COMMERCIAL CR. EQUIP. v. Carter

Annotate this Case

83 Wn.2d 136 (1973)

516 P.2d 767

COMMERCIAL CREDIT EQUIPMENT CORPORATION, Respondent, v. RAY E. CARTER et al., Appellants.

No. 42643.

The Supreme Court of Washington, En Banc.

December 6, 1973.

Gerry L. Alexander, Parr, Alexander, Cordes & Sutherland, and Wm. Thomas McPhee, for appellants.

Burkey, Marsico, Rovai & McGoffin and Michael J. Turner, for respondent.

BRACHTENBACH, J.

The sole issue raised by this appeal is whether the airplane purchased by defendant from plaintiff's assignor and secured by a contemporaneously executed security agreement constitutes "consumer goods" within the meaning of RCW 62 A. 9-501,[1] so that defendant *137 (the defaulting debtor) is not liable for any deficiency after plaintiff (the secured party) has disposed of the airplane pursuant to RCW 62 A. 9-504.[2]

The defendant husband purchased an airplane from the plaintiff's assignor. The purchase price was $23,955, with the balance, after application of a downpayment, being secured by a contemporaneously executed purchase money security agreement. After defendant had been in default in the monthly payments for some months, the plaintiff took possession of the airplane and disposed of it in a reasonably commercial manner. The parties admit that the sale was effected in accordance with RCW 62 A. 9-504, the out-of-court realization methods accorded to a secured party. There remained a deficit of $2,382.51.

The trial court held that the defendant purchased the airplane with the intent that it be for his own personal use only, rather than for commercial purposes, and that originally it was so used.

However, the court concluded that the airplane was not within the definition of "consumer goods." Consequently, judgment was entered against the defendant for the deficiency, plus costs and attorney's fees. We reverse.

Whether the defendant is liable for the deficiency depends upon a determination of the classification of the airplane under the Uniform Commerical Code. RCW 62 A. 9-109 *138 segregates goods into four categories: (1) consumer goods, (2) equipment, (3) farm products and (4) inventory.[3] These classifications not only determine the issue in this case, but have other ramifications such as fixing the place of filing (RCW 62A.9-401), controlling certain questions of priority (RCW 62A.9-312) and other consequences as mentioned in the official comment to Uniform Commercial Code § 9-109. As pointed out in that comment, the classes are mutually exclusive so that the same property cannot at the same time and as to the same person fit into more than one category.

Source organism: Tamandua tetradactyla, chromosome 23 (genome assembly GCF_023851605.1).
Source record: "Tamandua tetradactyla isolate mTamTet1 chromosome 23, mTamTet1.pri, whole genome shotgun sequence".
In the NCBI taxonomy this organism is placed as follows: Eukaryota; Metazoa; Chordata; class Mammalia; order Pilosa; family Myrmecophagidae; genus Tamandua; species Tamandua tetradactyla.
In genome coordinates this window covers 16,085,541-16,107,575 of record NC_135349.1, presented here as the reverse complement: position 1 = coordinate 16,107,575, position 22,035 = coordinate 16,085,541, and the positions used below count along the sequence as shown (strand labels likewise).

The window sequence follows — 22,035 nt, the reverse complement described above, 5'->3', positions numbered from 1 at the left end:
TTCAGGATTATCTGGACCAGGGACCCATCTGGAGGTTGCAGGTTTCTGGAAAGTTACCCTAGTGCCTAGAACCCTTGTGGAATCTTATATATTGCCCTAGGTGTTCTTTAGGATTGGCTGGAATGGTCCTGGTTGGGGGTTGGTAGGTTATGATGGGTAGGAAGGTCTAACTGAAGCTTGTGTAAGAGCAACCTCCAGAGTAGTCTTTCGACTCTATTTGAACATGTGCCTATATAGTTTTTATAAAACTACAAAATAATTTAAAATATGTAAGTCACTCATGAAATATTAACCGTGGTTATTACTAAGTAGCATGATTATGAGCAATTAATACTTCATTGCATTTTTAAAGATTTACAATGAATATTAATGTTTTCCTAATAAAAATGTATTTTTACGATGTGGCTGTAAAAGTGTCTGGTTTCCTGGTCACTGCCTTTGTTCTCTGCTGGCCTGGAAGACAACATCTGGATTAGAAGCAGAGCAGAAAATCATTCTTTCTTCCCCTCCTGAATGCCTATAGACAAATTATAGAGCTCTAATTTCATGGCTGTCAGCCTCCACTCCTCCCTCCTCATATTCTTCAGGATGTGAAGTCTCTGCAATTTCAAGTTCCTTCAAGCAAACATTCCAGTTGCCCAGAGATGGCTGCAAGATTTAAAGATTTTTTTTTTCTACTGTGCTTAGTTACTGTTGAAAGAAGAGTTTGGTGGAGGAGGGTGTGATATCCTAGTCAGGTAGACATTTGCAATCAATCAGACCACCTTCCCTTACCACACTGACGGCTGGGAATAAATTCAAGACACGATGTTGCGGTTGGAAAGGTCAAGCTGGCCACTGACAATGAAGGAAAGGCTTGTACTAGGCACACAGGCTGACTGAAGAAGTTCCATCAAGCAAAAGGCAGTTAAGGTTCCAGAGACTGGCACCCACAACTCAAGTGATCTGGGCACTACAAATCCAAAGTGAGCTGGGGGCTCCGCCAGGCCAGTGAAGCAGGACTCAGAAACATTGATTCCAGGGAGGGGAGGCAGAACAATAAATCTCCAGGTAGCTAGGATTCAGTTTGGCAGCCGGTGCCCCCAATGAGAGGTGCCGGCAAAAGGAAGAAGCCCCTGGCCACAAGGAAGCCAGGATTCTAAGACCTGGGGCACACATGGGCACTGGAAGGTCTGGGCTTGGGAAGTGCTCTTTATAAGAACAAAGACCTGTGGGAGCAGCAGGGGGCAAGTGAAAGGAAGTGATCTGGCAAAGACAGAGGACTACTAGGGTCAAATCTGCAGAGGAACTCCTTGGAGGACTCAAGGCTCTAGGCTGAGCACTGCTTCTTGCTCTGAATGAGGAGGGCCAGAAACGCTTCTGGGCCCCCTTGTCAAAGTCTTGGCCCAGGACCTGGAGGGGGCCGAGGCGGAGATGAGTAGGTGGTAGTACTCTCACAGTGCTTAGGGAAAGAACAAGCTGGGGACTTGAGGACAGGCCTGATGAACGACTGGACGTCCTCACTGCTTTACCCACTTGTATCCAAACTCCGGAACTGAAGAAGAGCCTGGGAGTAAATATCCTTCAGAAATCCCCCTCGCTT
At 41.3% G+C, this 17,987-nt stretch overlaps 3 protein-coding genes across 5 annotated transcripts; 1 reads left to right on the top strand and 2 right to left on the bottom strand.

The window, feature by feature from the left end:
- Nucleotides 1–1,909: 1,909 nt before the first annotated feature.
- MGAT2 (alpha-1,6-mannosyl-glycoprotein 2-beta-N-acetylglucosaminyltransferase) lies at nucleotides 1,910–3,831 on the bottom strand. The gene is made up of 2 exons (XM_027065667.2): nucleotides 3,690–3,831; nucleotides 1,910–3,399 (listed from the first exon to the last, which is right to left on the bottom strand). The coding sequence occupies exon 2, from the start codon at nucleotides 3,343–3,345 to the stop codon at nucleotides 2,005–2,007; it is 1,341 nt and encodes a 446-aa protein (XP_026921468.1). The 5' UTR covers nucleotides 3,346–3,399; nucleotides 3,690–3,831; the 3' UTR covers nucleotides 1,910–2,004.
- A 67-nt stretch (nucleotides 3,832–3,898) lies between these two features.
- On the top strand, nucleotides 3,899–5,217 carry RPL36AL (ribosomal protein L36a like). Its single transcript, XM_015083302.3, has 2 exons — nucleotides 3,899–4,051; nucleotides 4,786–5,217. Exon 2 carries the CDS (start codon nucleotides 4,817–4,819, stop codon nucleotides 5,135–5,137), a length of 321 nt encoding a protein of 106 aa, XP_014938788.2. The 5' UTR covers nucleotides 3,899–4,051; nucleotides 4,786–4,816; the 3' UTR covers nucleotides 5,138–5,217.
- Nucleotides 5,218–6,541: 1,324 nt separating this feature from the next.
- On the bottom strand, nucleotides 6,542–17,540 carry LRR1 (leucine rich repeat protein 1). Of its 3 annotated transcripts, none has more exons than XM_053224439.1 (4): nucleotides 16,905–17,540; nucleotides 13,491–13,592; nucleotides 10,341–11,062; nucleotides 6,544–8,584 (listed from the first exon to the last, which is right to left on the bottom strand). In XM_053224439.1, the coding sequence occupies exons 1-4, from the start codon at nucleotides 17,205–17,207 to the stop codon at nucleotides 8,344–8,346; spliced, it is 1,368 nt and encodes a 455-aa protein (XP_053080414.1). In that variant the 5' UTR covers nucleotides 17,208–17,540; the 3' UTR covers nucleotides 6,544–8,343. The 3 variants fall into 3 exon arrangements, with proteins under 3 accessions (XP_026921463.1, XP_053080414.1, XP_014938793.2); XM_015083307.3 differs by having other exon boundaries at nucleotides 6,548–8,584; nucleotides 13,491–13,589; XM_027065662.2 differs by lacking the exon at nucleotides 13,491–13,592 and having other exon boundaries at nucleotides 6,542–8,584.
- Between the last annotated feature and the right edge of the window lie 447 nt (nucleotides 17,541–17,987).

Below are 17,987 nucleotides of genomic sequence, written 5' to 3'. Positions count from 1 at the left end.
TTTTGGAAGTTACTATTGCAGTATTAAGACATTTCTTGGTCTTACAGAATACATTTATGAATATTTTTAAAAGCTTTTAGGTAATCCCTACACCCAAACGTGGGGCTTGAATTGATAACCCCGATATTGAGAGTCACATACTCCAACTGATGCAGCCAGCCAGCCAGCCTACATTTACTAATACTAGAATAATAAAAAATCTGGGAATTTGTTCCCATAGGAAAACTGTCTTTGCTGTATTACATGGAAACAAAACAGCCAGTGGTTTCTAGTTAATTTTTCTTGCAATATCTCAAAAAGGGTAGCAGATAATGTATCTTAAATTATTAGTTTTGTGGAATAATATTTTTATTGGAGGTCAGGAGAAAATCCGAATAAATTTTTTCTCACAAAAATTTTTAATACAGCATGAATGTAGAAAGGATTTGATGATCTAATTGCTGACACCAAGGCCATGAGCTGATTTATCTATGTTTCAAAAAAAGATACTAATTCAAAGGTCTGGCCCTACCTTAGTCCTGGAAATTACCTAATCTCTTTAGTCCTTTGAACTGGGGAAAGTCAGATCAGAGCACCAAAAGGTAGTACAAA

RCW 62 A. 9-109 (1) states that goods are "`consumer goods' if they are used or bought for use primarily for personal, family or household purposes." If the collateral herein falls within this definition the defendant is not liable for any deficiency because the Washington version of the Uniform Commercial Code contains the following addition to the proposed official text of the code:

Notwithstanding any other provision of this Code, in the case of a purchase money security interest in consumer goods taken or retained by the seller of such collateral to secure all or part of its price, the debtor shall *139 not be liable for any deficiency after the secured party has disposed of such collateral under RCW 62 A. 9-504 or has retained such collateral in satisfaction of the debt under subsection (2) of RCW 62 A. 9-505.

RCW 62 A. 9-501 (1). This is somewhat akin to prior Washington law which held that if a conditional sale vendor repossessed, he could not obtain a deficiency judgment against the vendee. Washington Cooperative Chick Ass'n v. Jacobs, 42 Wn.2d 460, 256 P.2d 294 (1953).

The trial court found that defendant purchased the airplane with the intent that it be used for personal rather than commercial purposes. The court further found that the aircraft was in fact used solely for personal purposes until 3 months after the purchase. Defendant then changed jobs and upon occasion thereafter used the airplane to fly to other cities in the course of his new employment, for which use he was compensated by his new employer. Still later, when faced with the financial inability to meet the monthly payments, defendant rented the plane to third persons.

Upon these facts the trial court concluded that the airplane did not constitute "consumer goods" because (1) the defendant failed to meet the burden of showing that the aircraft was used primarily for personal purposes; and (2) "consumer goods" as defined in the Uniform Commercial Code were not intended to cover expensive hobby items such as airplanes. We disagree with both conclusions.